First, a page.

As one of 12 children in his family, Dennis Schoemehl learned early on the importance of compromising, listening and multitasking.
Those sibling survival skills became second nature to him growing up, and they continue to serve him today as a leader and a role model for his 120 employees.
The president and CEO of Logistics Management Solutions LLC formed his company in 1996 from a transportation logistics division at Monsanto. More than a decade later, the third-party logistics provider posted 2007 revenue of $94 million.
Smart Business spoke with Schoemehl about how he leads LMS’ work force using a delicate balance of understanding, communication, fearlessness and motivation.
Be thoughtful. You can’t just look at people as a number. People are people, and everybody pretty much has the same wants and needs.
If you’re going to get the most out of people, you’ve got to look at the world through their eyes. If one of their kids has a concert at 11:30, you want to give them the flexibility to get off to go see that. Things like that are very important if you’re going to get trust and enthusiasm out of them.
If you understand what their needs are, then they’re going to be understanding about what your needs are, especially if you communicate your needs.
Open up your books. Even though we’re a privately owned company, we still share numbers with employees. Then, we look, in return, to an open-door policy. If people need help with anything, they know they can always come in. If somebody gets into a bind and needs a couple hundred bucks, we set up a program that helps them get through the short times.
If somebody comes in and has a question and I take the time to answer it sincerely and help them work it out, that spreads word-of-mouth. When the next guy comes in with a question, everybody says, ‘You ought to go talk to Denny about that. He’ll have the answer for you.’ It’s the personal side and the business side.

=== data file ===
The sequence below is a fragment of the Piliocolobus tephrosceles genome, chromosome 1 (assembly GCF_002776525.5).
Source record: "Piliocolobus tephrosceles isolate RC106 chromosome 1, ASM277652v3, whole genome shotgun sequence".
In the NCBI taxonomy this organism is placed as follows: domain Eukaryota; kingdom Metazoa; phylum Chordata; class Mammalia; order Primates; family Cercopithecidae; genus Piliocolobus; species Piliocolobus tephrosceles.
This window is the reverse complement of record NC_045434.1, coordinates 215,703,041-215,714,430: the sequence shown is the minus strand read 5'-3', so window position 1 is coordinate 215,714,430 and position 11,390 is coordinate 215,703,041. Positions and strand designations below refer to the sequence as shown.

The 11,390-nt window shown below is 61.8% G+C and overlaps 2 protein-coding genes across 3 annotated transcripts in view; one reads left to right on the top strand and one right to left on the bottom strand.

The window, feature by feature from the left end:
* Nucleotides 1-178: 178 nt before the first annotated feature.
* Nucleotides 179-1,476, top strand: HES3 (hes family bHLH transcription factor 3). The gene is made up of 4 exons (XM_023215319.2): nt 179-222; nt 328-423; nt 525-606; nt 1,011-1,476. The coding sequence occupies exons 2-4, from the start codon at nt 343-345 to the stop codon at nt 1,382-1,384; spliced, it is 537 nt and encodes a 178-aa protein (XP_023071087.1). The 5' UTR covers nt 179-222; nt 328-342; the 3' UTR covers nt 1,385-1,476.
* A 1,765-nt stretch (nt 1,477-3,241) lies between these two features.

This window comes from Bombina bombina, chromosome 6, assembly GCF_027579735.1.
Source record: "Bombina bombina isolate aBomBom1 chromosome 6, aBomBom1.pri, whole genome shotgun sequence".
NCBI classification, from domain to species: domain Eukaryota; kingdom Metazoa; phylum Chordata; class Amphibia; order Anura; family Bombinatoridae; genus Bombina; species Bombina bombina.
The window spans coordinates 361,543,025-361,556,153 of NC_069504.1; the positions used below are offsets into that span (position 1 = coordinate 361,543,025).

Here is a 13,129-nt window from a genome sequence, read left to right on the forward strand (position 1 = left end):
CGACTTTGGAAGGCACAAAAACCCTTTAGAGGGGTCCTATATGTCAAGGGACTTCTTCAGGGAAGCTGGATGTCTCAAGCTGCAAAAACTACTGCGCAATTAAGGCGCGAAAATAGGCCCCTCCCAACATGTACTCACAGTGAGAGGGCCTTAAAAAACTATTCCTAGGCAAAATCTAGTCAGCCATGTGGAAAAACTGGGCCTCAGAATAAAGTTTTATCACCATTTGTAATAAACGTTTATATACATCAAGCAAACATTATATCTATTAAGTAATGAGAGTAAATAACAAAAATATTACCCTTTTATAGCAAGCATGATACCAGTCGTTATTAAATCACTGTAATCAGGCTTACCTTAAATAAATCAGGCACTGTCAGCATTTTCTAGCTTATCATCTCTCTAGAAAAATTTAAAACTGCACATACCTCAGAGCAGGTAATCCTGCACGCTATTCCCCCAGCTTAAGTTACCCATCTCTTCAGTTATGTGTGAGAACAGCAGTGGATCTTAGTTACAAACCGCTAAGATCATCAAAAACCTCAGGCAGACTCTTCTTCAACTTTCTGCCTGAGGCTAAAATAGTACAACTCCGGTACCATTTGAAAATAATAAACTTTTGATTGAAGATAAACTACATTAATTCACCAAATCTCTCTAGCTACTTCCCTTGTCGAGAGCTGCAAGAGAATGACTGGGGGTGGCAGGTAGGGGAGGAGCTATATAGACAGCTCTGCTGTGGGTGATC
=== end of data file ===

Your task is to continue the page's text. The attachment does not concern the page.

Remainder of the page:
Our two assets are our technology and our people. Technology usually doesn’t come knocking, saying, ‘I have an idea where we can think outside of the box,’ where people do. As long as we foster an environment that encourages creative thinking, that’s what we’re looking for.
Take risks. You have to be willing to not let failure affect you because you’re going to fail. And, when you make decisions, you have to make them as rapidly as your business changes. If your business has a lot of velocity, your decision-making has to have a lot of velocity to it also. If not, you’ll never grow.
Then you have to accept what those decisions are. If they don’t work out, you can’t dwell on those. Learn from your mistakes, and analyze those mistakes.
The old saying is, ‘Hindsight is 20/20,’ but not everybody has that crystal ball to see what’s there. When you make a decision, base it off factors you think will fall into place, and when they don’t fall into place, you have to look back and ask, ‘What was the driving force to make this fail?’
What you can’t do is look back on it and say, ‘I’ll never try something like that again,’ because sometimes you try it, and it turns out to be a great success.
Motivate your employees. There are two different motivators that drive employee productivity. It’s kind of like a bicycle.
The front wheel steers it; that’s motivation as a group. That’s having lunch brought in for everybody a couple times a month, having Johnny Cash Day where everybody gets to wear black, sponsoring softball teams. You’ve got to keep doing that ‘Hey, this is a neat place to work’ kind of thing.
Try to do some things that are much different than you could find anywhere else.
The back wheel is on the personal level. It is employees being able to pay their bills and having the flextime that they need. You have to provide bonuses down to a transactional individual level, give different goals to different people and let them drive their own behavior.
Hire the best. Surround yourself with people who are smarter than you. I check people out, and I talk to references and see what people have to say about them. You want to make sure that they’re well-respected and have the pedigree that you expect.
And don’t be afraid to compensate them fairly. If they’re going to make you money and make the company successful, then they should be compensated for it.
Establish professional alliances. Build strong relationships with a good accountant, attorney, insurance man and banker. Have dinner with them, and get to know them on a business and personal relationship because they’ll have a lot of good advice for you.
While they are suppliers, they are a vital support to your company. They are around business every day; they see what people are doing and what’s working and what’s not. There’s nothing wrong with running ideas by them on what you’re doing and getting their advice.
HOW TO REACH: Logistics Management Solutions LLC, (800) 355-2153 or www.lmslogistics.com